Part of the problem is that Ricky and Lucy are extremely gun shy about letting me even look at them from inside the kitchen. Their nest location is directly across from the sliding glass door out onto the patio. If I get within five feet of the door, they’re outta there. So at feeding time, I’m actually standing on the far side of the kitchen, as much out of sight as possible, watching with binoculars and the big telephoto lens. But that angle (and shooting pictures through the glass) sort of sucks. I have seen at least two little heads popping up with maybe a third, but the four of them never have lined up for a proper family portrait.

How antisocial, especially considering that I’m not even charging them rent!

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Total Lunar Eclipse – Totality

When last we saw our plucky hero, he was cursing himself for staying at home where the rising, partially eclipsed full Moon was off behind a whole stand of pine trees. Our intrepid but well-meaning fool was dodging around the yard moving cameras and tripods to try to find holes through the trees to spot the Moon, as well trying to Livestream the whole chaotic mess on Facebook. (It’s still there – scan through the boring parts where I put the phone down to take these pictures, there are bits and pieces that didn’t suck completely!)

As the last bit of bright sunlight fades from the rim of the Moon and totality begins…

…and we see just how dark this eclipse will be. They vary, from being fairly bright to being quite, quite dark. On the darker ones (cause by more dust in the Earth’s atmosphere, blocking sunlight from making it through) the Moon can almost disappear in an urban setting with lots of light pollution. This eclipse was above average brightness.

To bring out the color I go to longer exposures, gathering more photons! Of course, since I wasn’t using my telescope as a humongous telephoto lens (if you thought using a tripod was a pain to use while bobbing and weaving through the branches to find a viewing angle, try it with an 8′ Newtonian on an equitorial mount!) and the camera wasn’t being guided (moving counter to the Earth’s rotation so that the Moon and stars seem to be still in the camera’s field of view) the images tend to blur just a bit.

You can definitely see some of the background stars from the constellations Scorpio and Libra. Once that bright, bright Moon is dimmed down by a factor of a couple thousand, the starts pop right out.

Of course, with the longer, untracked exposures, the background stars blur and trail a bit as well.

This would all be a lot easier to practice if these eclipses happened more than once every few years. Who do I talk to about getting that to happen?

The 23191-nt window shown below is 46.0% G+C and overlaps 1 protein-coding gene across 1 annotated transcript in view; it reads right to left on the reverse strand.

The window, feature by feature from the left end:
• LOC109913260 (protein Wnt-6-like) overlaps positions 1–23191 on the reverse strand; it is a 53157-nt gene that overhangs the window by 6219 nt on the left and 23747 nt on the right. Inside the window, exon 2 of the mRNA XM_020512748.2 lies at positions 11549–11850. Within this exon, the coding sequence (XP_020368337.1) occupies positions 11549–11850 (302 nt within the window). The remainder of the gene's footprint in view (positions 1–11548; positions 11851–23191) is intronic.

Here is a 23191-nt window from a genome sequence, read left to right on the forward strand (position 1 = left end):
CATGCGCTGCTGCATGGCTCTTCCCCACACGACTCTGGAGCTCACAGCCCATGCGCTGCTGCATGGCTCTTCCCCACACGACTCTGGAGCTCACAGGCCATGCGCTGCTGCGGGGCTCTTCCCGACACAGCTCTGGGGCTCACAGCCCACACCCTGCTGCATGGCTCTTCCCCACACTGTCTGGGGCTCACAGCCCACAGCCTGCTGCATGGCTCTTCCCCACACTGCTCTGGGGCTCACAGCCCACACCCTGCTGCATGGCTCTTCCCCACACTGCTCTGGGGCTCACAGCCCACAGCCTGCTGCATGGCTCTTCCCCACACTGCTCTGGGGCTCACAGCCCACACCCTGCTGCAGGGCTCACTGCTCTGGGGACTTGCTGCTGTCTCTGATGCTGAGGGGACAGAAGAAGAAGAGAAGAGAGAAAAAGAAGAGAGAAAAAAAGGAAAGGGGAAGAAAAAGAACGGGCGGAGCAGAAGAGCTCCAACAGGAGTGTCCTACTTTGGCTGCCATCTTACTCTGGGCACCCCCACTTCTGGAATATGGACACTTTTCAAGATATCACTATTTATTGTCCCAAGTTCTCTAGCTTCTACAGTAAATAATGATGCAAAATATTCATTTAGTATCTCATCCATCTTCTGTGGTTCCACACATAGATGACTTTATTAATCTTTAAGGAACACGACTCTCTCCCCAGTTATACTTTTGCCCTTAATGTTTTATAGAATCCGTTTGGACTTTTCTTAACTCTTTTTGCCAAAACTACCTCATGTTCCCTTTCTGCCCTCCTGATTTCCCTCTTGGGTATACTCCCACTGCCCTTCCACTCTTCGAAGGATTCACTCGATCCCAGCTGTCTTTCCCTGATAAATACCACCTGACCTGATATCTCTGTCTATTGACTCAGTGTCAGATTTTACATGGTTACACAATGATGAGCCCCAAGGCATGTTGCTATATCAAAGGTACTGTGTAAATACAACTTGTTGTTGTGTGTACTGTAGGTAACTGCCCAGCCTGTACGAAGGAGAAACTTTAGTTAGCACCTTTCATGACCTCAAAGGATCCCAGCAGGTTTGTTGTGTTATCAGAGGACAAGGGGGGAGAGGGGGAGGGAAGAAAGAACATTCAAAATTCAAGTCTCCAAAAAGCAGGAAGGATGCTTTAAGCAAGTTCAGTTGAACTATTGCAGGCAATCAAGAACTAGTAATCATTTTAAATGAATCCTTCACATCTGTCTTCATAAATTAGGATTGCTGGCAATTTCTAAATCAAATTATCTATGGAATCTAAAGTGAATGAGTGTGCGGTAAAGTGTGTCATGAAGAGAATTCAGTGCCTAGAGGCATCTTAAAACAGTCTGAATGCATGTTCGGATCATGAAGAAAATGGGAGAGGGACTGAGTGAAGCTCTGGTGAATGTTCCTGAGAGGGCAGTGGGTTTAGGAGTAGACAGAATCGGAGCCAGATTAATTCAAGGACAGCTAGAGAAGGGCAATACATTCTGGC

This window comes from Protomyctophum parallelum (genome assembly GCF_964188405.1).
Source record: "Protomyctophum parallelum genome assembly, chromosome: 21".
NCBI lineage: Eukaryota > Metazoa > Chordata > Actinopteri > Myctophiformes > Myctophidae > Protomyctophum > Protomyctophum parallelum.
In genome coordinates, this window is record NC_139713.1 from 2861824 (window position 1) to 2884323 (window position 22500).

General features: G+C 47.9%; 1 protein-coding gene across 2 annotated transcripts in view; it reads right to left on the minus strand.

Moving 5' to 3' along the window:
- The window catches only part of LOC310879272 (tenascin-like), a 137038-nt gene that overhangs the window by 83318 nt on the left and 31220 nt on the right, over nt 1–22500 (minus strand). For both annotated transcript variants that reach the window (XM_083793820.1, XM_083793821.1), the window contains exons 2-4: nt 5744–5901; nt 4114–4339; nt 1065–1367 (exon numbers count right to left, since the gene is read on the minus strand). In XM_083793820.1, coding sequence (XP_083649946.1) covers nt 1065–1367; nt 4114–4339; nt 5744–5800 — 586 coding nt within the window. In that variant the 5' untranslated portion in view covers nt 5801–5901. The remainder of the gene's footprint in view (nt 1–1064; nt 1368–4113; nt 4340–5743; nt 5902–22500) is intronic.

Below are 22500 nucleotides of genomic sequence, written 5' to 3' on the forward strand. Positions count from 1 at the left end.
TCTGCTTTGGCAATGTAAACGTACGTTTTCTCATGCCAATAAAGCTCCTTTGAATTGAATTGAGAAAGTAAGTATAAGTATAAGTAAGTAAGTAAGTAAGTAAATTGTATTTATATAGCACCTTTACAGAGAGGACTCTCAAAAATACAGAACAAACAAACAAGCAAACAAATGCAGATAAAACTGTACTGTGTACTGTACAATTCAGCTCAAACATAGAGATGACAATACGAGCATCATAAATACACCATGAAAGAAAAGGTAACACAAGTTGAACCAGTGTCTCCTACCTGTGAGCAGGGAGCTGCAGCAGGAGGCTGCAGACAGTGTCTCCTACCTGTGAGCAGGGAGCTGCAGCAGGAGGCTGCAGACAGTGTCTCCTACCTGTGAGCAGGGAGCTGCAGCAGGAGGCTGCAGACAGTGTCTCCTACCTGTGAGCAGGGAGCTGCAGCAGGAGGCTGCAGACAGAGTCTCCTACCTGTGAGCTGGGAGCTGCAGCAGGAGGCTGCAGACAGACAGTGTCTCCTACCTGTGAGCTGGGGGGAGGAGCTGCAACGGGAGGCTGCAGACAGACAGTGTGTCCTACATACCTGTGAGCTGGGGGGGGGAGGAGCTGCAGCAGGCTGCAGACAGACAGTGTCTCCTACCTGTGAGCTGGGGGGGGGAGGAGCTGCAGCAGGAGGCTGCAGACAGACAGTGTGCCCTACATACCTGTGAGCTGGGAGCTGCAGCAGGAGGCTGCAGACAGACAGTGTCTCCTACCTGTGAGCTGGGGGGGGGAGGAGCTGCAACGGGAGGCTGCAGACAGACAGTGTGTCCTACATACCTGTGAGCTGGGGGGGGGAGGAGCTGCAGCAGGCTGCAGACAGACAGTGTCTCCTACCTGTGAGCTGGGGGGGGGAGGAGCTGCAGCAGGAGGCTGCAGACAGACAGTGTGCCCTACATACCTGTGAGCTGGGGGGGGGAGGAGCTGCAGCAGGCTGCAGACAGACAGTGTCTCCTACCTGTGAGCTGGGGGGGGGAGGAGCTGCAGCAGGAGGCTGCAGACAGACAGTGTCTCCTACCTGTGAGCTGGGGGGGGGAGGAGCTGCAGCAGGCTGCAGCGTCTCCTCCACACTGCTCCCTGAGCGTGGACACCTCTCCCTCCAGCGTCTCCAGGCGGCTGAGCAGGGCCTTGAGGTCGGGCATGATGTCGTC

The color was gorgous!

Even in the hazy, light-polluted skies of Los Angeles, this giant, glowing, orange ball in the sky was clearly visible and magnificent!

It’s finally sort of getting out from behind the trees, almost at the edge – and that bottom edge is starting to get awfully bright!

And there we’re done with totality as the bottom edge is awash in bright, reflected sunlight.

From here the brighter section got quickly much larger and more illuminated, while the eclipsed section got steadily smaller and harder to see as anything other than “dark.” After a bit less than an hour, the Moon was back to just being “full” and “incredibly bright.”

Time to wait a few more years for the next total lunar eclipse! Be ready when it comes, they’re pretty predictable, even if the weather won’t be.

 

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Total Lunar Eclipse – Partial

Poor planning. For whatever reason, when I had looked prior to the eclipse at where the Moon was rising and would be, I had it wrong. I thought it would be much easier to see from the back yard. Instead, I was fighting to find holes through the trees all night.

I knew that the Moon would already be in partial eclipse when it rose in Los Angeles. Celestial mechanics are out of my control, but if I had known then what I know now I probably would have packed up all of my gear and gone off to a local park where I had a good, clean, clear, flat, unobstructed view of the east.

C’est le vie!

As it was rising the Moon was orange, but that wasn’t because of the eclipse. That was because the light hitting it was going through a LOT of atmosphere as the sun set on the western horizon. Same thing that makes the sun look orange at sunset. But this Moon was just minutes away from full – it should have been 100% illuminated and round as round can be. Instead, half of it was in the Earth’s shadow, with more slipping into shadow by the minute.

The other effect you see from the Moon being so far down near the horizon and being seen through so much soupy, turbulent air was that it’s lumpy and uneven, distorted by the bubbles of hot air rising off the pavement and buildings of Los Angeles off to the east.

A few minutes later, when the Moon had risen a bit, you could more clearly see that it was still the same old white Moon that we’re used to, but with more and more of its surface covered by the Earth’s shadow.

About ten minutes before totality began, if I exposed for the illuminated part, the shadowed part seems to vanish…

…but if I expose for the shadowed part, the coppery orangish red color of the full eclipse starts to show through.

Pulling back from the closeup view, you can see the trees framing my view (as I was moving all over the yard to find holes to peek through) as well as the city below.

Finally, just a minute or so before totality, a long exposure to bring out the red color of the Moon as well as the city below. (THIS is a wonderful picture which I love dearly.)

Mere seconds before totality, the last little sliver of the Moon’s limb clinging to sunlight.

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Total Lunar Eclipse – Were You Watching?

I worried all day about clouds.

It’s been clear and a million for several days – today it was about 90% overcast when I went grocery shopping in the morning and stayed bad most of the day.